Having municipal services can also be a tool for growing local business and entrepreneurship.

“Within the city limits we have had tremendous business and housing growth,” Batts said. “We have seen in most cases that there is an energy in the market and the market itself fosters growth and development. We are glad to be part of that.”

Perhaps one of the most rewarding things CDE Lightband can do for its community is connect Clarksvillians who are also active duty members of the military with their families in unique ways, all made possible by modern technology.

“We have families with multiple deployments throughout the world,” Batts said. “They can keep in contact through Facetime, Skype, and other ways. It’s huge to keep soldiers and family members connected. We actually have a Little League group here in town who even mounted live cameras at their ballpark and are streaming Little League games so parents who are faraway can use broadband to watch their kids play ball. It has an impact in a community where so many parents are gone for months at a time. It’s important to keep families connected today.”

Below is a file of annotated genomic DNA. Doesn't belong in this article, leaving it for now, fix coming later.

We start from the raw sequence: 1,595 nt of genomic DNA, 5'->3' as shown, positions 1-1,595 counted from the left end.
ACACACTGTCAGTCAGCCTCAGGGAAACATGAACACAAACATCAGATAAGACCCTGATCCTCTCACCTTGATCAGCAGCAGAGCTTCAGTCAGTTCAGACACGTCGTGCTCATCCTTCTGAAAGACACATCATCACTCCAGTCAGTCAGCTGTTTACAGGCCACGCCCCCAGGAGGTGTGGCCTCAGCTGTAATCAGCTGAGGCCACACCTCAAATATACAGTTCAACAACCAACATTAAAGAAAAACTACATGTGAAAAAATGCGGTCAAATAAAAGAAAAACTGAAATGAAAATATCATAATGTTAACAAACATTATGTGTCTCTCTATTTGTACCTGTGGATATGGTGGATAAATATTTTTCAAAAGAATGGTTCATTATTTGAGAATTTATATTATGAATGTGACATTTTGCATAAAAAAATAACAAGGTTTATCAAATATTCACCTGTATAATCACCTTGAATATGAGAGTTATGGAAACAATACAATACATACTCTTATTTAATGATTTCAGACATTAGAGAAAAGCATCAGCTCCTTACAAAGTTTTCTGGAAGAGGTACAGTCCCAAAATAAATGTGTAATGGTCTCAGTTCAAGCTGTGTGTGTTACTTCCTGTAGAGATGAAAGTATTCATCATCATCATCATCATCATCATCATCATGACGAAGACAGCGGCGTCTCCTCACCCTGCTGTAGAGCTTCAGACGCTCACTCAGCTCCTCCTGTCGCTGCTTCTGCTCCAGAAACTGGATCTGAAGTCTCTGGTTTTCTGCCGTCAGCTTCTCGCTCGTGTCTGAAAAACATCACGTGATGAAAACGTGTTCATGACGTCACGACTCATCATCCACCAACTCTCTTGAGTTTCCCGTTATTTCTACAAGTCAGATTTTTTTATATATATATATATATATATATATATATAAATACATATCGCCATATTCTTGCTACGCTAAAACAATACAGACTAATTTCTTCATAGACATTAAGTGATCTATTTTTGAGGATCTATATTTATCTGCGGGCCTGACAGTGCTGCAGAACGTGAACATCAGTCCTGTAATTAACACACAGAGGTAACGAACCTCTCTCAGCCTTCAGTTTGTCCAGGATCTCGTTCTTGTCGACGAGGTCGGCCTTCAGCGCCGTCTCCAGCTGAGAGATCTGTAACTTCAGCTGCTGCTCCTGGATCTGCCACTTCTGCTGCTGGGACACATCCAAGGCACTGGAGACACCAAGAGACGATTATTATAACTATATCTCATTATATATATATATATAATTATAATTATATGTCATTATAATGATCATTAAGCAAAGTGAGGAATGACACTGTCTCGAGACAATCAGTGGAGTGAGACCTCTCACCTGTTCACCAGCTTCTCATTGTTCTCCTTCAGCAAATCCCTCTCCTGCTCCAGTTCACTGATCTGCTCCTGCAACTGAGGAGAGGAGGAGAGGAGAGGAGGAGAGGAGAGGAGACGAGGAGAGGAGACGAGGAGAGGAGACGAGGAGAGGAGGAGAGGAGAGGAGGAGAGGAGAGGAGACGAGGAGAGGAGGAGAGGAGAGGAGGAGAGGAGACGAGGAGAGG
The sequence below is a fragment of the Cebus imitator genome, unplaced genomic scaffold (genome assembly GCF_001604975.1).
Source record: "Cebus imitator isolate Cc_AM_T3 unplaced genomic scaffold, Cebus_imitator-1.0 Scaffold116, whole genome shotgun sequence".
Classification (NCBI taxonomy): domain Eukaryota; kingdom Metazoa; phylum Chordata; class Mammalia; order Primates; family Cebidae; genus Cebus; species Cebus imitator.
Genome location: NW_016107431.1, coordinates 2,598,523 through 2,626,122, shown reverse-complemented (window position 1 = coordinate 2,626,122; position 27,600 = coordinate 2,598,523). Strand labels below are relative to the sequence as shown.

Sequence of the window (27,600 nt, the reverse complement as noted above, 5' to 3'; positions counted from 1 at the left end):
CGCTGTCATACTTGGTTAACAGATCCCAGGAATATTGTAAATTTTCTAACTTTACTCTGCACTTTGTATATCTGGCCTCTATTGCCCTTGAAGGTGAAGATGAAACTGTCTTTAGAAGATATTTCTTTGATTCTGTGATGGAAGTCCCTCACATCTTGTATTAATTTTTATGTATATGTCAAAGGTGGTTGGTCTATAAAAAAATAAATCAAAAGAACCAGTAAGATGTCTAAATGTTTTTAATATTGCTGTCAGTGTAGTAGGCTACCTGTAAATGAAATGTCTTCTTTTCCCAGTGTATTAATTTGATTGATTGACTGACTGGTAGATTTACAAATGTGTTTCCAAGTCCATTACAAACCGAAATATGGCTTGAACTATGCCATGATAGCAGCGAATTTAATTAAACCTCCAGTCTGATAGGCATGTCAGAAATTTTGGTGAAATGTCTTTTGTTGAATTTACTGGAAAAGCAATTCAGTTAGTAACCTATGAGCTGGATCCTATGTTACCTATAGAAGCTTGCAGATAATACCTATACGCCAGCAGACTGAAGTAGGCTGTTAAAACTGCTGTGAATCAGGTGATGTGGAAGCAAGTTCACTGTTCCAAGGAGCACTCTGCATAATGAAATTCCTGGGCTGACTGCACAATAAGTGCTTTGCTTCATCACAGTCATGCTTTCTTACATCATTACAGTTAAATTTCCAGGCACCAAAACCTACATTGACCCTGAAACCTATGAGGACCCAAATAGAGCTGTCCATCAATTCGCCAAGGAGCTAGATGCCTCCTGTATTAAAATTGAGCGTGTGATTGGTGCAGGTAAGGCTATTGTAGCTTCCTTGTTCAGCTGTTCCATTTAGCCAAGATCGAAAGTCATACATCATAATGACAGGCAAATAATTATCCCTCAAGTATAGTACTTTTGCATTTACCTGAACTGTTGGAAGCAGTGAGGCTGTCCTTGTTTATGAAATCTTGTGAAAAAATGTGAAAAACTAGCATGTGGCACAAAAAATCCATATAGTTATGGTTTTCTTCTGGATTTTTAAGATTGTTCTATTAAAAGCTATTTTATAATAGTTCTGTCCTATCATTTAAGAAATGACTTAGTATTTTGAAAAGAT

Solar array
Solar energy, particularly supporting local residents who want to install solar panels, is one way CDE Lightband is looking toward a more sustainable future in Clarksville. 

CDE Lightband continues to look toward the future of services and works hard to ensure what they provide is sustainable for the next generation.

“We’ve worked with Silicon Ranch to put in a solar farm in our community in the next two to three years,” Batts said. “We work closely with a lot of residential customers who are starting to explore solar opportunities for their own homes and give them the support they need to make the right choices. We do a great deal of education with our customers about smart thermostats and smart home services so they can participate in the management of their usage.”

Because of its success with broadband, Batts said CDE Lightband has been able to also make investments that benefit the community’s electric infrastructure.

“When we did that leap of faith to invest in the fiber network, we did it with the electric grid in mind and how it could benefit that aspect,” she said. “The broadband division actually leases fiber access from the electric division. Through those lease agreements and loan payments, our electric utility has been able to build three substations, an $8 million new construction expansion of our main campus and numerous other projects from the lease of the fiber rather than going to the bond market.”